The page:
6. 6.
    Kaebernick, H., Kara, S., & Sun, M. (2003). Sustainable product development and manufacturing by considering environmental requirements. Robotics and Computer-Integrated Manufacturing., 19(6), 461–468.Google Scholar
  7. 7.
    Kesidou, E., & Demirel, P. (2012). On the drivers of eco-innovations: Empirical evidence from the UK. Research Policy, 41(5), 862–870.Google Scholar
  8. 8.
    Gremyr, I., Siva, V., Raharjo, H., & Goh, T. N. (2014). Adapting the Robust Design Methodology to support sustainable product development. Journal of Cleaner Production, 79, 231–238.Google Scholar
  9. 9.
    Suh, N. P. (1998). Axiomatic design theory for systems. Research in Engineering Design, 10(4), 189–209.Google Scholar
  10. 10.
    Linke, B. S., & Dornfeld, D. A. (2012). Application of axiomatic design principles to identify more sustainable strategies for grinding. Journal of Manufacturing Systems, 31(4), 412–419.Google Scholar
  11. 11.
    14062 IT. (2002). Environmental management—Integrating environmental aspects into product design and development. https://www.iso.org/standard/33020.html. ISO. Accessed March 15 2017.
  12. 12.
    Schöggl, J.-P., Baumgartner, R. J., & Hofer, D. (2017). Improving sustainability performance in early phases of product design: A checklist for sustainable product development tested in the automotive industry. Journal of Cleaner Production., 140(Part 3), 1602–1617.Google Scholar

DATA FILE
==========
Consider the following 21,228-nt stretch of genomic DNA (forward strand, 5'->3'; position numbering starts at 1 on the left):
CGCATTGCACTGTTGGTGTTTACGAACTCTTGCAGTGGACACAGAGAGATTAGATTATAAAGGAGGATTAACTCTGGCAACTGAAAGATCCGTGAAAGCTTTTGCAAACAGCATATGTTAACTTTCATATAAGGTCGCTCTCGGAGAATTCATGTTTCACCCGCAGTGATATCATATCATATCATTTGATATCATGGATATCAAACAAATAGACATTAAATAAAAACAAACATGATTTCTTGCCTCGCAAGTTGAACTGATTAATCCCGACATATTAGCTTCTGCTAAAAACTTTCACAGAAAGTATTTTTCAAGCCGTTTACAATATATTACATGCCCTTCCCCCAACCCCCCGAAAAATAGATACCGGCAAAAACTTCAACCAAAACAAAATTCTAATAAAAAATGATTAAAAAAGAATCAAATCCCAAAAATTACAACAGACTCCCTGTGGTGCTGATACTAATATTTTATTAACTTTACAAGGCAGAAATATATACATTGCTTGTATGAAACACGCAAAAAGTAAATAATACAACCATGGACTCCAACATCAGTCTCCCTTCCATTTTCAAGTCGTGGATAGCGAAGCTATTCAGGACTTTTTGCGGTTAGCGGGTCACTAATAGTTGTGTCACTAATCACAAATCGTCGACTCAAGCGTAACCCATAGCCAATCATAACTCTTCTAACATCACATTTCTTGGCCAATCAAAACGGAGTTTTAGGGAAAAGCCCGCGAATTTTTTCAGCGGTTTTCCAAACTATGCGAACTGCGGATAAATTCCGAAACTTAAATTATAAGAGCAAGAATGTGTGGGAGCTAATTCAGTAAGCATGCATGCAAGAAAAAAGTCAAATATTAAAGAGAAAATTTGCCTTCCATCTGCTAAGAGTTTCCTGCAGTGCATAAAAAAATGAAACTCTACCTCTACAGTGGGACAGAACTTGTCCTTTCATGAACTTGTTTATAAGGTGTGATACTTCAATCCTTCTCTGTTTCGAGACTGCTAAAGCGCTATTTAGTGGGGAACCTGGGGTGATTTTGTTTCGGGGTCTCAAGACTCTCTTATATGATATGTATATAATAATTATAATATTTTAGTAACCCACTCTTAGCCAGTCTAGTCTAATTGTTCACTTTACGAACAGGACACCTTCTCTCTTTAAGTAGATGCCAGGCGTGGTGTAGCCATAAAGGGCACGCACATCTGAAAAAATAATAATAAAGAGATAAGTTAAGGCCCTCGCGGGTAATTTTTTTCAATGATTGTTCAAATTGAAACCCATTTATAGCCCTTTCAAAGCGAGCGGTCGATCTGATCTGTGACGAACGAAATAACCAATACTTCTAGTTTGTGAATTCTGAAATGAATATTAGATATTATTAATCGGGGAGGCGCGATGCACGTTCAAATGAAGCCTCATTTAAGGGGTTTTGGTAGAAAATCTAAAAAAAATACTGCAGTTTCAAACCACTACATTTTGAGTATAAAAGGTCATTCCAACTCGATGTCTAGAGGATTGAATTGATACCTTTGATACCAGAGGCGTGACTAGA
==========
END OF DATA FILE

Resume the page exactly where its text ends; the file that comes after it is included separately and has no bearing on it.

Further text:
13. 13.
    Bocken, N. M. P., Allwood, J. M., Willey, A. R., & King, J. M. H. (2012). Development of a tool for rapidly assessing the implementation difficulty and emissions benefits of innovations. Technovation., 32(1), 19–31.Google Scholar
  14. 14.
    Berchicci, L., & Bodewes, W. (2005). Bridging environmental issues with new product development. Business Strategy and the Environment., 14(5), 272–285.Google Scholar
  15. 15.
    Genç, E., & Di Benedetto, C. A. (2015). Cross-functional integration in the sustainable new product development process: The role of the environmental specialist. Industrial Marketing Management, 50, 150–161.Google Scholar
  16. 16.
    Olson, E. M., Walker, O. C., Ruekerf, R. W., & Bonnerd, J. M. (2001). Patterns of cooperation during new product development among marketing, operations and R&D: Implications for project performance. Journal of Product Innovation Management, 18(4), 258–271.Google Scholar